It will thus be seen that the hull is densely covered with the short cotton linters 14 which are sometimes referred to as fuzz. These linters are matted in an interwoven mass which encloses the hull. The relatively long staple cotton fibers 15, depending on the variety, range from about five-eighths of an inch to one and one-half inches in length. These longer fibers are more easily removed from the hull but nevertheless are still relatively tightly adherent thereto. As a result of the drying and curing of these fibers after the cotton boll opens, a wiriness or resiliency is imparted to the fibers which is manifested by an unfolding and fluffiness in the more robust of the fibers. These long fibers are usually removed by ginning but can be retained by plucking the boll from the hull by hand. They also can be trimmed or cut with scissors and are obviously easily and readily dyed in practically any color desired by well-known cotton dyes. Insofar as the present invention is concerned, it is also of significance that a cottonseed with its attached staple fibers and linters weighs only a fraction of an ounce and is buoyant in water.

In describing the method of forming an artificial fly in accordance with the subject invention, reference is made to a fishhook, generally indicated by the number 20 in the drawings. The hook provides an elongated shank 21 terminating at a forwardly disposed end in an eye 22 and having a rearwardly disposed return bend 23 terminating in a barbed point 24. Also for purposes of reference, the point is regarded as being disposed downwardly of the shank.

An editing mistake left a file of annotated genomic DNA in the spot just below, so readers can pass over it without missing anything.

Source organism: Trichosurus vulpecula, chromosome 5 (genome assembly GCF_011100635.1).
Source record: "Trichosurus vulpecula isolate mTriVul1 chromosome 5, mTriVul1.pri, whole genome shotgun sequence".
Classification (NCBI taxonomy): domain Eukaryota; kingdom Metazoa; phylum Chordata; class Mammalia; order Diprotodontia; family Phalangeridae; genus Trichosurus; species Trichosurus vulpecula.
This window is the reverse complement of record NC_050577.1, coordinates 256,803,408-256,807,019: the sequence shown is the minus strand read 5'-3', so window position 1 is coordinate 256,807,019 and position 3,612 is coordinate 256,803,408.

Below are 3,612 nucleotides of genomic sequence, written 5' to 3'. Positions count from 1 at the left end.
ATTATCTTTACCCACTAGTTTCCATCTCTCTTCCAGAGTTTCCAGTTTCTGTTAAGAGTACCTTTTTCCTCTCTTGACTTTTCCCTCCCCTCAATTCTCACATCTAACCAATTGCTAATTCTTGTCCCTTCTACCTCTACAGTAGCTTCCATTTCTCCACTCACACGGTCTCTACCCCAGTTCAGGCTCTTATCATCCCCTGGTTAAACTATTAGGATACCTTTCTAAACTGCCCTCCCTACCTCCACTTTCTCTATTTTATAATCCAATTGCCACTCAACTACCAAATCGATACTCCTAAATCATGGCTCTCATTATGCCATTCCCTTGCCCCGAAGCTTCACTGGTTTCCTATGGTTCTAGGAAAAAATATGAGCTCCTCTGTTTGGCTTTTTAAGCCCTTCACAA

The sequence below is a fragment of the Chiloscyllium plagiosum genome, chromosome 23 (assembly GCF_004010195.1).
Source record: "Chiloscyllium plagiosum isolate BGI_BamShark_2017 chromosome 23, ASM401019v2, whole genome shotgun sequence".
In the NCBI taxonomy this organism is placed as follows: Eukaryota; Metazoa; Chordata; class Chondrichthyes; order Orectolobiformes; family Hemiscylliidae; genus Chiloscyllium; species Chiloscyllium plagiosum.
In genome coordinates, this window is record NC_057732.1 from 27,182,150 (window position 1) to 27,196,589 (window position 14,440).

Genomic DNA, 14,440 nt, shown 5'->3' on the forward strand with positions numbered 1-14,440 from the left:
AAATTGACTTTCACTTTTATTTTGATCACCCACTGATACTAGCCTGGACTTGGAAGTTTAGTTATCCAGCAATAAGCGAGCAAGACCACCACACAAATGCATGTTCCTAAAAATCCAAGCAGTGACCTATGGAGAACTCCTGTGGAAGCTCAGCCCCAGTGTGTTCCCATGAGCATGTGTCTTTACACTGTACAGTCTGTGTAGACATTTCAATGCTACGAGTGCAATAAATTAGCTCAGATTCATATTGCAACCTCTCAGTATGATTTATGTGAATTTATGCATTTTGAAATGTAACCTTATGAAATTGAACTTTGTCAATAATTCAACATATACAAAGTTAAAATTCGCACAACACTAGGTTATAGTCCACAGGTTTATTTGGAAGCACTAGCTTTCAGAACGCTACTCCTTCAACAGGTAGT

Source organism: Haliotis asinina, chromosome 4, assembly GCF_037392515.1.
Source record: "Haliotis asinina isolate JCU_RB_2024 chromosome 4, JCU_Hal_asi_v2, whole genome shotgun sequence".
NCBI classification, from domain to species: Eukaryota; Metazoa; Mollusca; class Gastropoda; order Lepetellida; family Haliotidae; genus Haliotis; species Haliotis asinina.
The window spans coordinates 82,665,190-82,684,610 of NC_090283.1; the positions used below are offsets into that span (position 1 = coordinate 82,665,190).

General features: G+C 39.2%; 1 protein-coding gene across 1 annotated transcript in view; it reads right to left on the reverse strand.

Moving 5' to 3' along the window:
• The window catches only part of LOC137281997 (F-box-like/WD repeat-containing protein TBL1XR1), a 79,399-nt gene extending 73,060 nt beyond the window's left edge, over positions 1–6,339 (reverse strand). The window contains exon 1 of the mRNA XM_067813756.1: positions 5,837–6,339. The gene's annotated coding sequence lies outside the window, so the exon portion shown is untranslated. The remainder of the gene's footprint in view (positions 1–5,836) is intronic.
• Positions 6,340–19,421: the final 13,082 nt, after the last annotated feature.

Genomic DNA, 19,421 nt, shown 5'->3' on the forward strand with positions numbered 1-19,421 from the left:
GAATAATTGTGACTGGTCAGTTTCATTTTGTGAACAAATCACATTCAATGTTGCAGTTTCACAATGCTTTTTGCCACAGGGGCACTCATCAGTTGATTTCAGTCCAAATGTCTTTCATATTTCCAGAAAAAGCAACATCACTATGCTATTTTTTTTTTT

In order to make a fish lure from a cottonseed, as 10, the cottonseed is employed with its linters 14 and fibers 15 still attached. Preferably, the fibers are immersed in,

a suitable dye to impart a desired color to the fibers. Dyes providing fast colors which do not run in water are the types which are preferably employed. A significant advantage is that cotton is naturally an easy fiber to dye.

After the cottonseed with its fibers 14 and 15 have been removed from the cotton boll, and dyed, as above explained, the hull 11 is impaled on the hook by extending the point 24 substantially axially through the hull and sliding the hull around the bend 23 and onto the shank 21. Preferably, the hull is positioned adjacent to the eye 22. At this point it is to be noted that the cotton fibers normally project outwardly from the hull of a cottonseed in a direction generally reaiwardly away from the pointed tip of the hull. For this reason the tip of the hull should be penetrated by the point first so that it is directed forwardly when the hull is positioned on the shank.